Recent Media Responses: M G Warrier

Recent Media Responses
(May-June, 2019)


Final diagnosis

This refers to the report “Govt must provide capital to the banks on upfront basis: United bank CEO” (Business Line, June 15). It is comforting that since 2016, GOI and RBI have been handling the health issues of the financial sector with all the seriousness they deserve. The problems have aggravated and solution lies in overhauling the system equipping it to meet the expectations of all stakeholders.
From restoring the trust of savers to ensuring uninterrupted credit flow at reasonable cost to all sectors of economy across urban and rural areas, the task before the system is multi-dimensional.  Political leadership is responsible for converting banks as agents for implementing popular schemes irrespective of their feasibility and viability and luring industrialists with soft credit. The institutional system including the supervisors and regulators also need to share the blame for the laxity in appraisal of loan proposals, inadequate follow-up and recovery efforts, encouraging external arms for doing own business to save on establishment expenditure and so on.  
The present efforts by GOI, RBI and the institutions in the financial sector to retrieve the system from destruction are commendable. To ensure that the banking system remains healthy hereafter, professionalism should be infused at every level and political interference in policies once formulated should stop.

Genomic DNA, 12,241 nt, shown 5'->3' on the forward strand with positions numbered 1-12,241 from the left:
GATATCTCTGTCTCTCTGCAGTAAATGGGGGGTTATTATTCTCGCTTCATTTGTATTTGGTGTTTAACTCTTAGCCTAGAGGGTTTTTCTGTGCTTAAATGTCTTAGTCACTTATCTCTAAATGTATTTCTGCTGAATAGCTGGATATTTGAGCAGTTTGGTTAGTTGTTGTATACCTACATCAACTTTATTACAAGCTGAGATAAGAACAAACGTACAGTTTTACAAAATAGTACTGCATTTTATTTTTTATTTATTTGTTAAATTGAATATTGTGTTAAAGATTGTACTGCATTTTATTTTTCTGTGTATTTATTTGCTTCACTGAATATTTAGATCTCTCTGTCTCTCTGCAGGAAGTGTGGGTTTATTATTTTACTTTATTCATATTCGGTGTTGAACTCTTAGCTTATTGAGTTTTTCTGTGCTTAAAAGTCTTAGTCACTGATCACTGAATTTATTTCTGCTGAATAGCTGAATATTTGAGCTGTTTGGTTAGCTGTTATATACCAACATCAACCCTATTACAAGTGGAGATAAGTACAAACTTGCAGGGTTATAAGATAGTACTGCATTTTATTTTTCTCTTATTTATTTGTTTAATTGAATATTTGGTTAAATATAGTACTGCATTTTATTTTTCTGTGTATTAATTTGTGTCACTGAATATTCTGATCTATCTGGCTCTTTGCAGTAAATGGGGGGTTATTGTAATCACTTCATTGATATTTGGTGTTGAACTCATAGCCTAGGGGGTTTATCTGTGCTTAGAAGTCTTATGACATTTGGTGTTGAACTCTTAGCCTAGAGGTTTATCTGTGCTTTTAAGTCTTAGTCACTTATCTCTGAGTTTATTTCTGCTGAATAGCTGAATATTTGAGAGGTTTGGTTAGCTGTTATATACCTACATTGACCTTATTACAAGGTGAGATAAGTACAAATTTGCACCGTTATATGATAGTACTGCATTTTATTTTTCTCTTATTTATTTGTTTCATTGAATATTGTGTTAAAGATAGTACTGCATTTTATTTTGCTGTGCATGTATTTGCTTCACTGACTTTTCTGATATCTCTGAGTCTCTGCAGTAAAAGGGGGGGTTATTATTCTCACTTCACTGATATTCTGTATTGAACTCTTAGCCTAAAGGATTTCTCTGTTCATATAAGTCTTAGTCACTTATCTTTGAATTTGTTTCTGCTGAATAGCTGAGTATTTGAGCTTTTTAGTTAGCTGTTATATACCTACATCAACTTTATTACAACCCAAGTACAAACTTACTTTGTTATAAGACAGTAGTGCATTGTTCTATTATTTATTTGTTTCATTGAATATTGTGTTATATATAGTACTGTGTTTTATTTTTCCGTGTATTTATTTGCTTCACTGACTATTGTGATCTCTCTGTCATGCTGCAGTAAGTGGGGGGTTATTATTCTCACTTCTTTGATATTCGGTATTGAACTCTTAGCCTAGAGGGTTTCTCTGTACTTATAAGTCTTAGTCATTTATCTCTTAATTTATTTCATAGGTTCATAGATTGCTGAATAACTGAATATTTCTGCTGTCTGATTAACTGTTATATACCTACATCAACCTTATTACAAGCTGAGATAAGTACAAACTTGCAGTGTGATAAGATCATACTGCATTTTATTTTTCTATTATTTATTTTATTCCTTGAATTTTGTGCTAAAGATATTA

M G Warrier, Mumbai  


Rates and liquidity

This refers to Anup Roy’s report on “Liquidity management tool” (Business Standard, June 14). While individual measures by RBI for infusing liquidity in the system or mopping up excess liquidity depend on the perception of the central bank, recent years have seen more transparency and clarity in the monetary policy stance.
A change in base rate by itself doesn’t mean much for the economy in the Indian context, as the banking system’s dependence on RBI is not significant. Though substantial analysis and media response follow each bimonthly monetary policy announcement by RBI, a cut in base rate by, say, 25 basis points in base rate is not accepted as an expression of expectation that banks will reduce lending and deposit rates by quarter percent or near-about. Banks may be aware of this expectation. But there are market realities. Banks’ term deposit rates have some relationship with  government’s own savings schemes like Provident Fund and National Savings Schemes.
There is no denying that there exists a case for reducing lending rates, by reducing the need for high margins. If margins have to come down, efficiency in fund management, recovery rate and overall discipline in the financial system should improve. Here, RBI will expect support from policy makers and judiciary.
Once the lending and deposit rates get aligned to base rate, other rates including bond rates and call rates will fall in line.
M G Warrier, Mumbai

NPS exposure

This refers to the report “PFRDA official: 75% of NPS’ Rs1270- cr exposure to IL&FS marked down” (Business Line, June 5). For an asset-base of Rs3.2 lakh crore, Rs1000 crore in red may look manageably low. But, for the Indian pension fund which is managed under multiple regulatory guidelines and is under pressure to maintain credibility and trust as the game is with the retirement corpus of people who have nothing else to fall back post-retirement, stakes are high.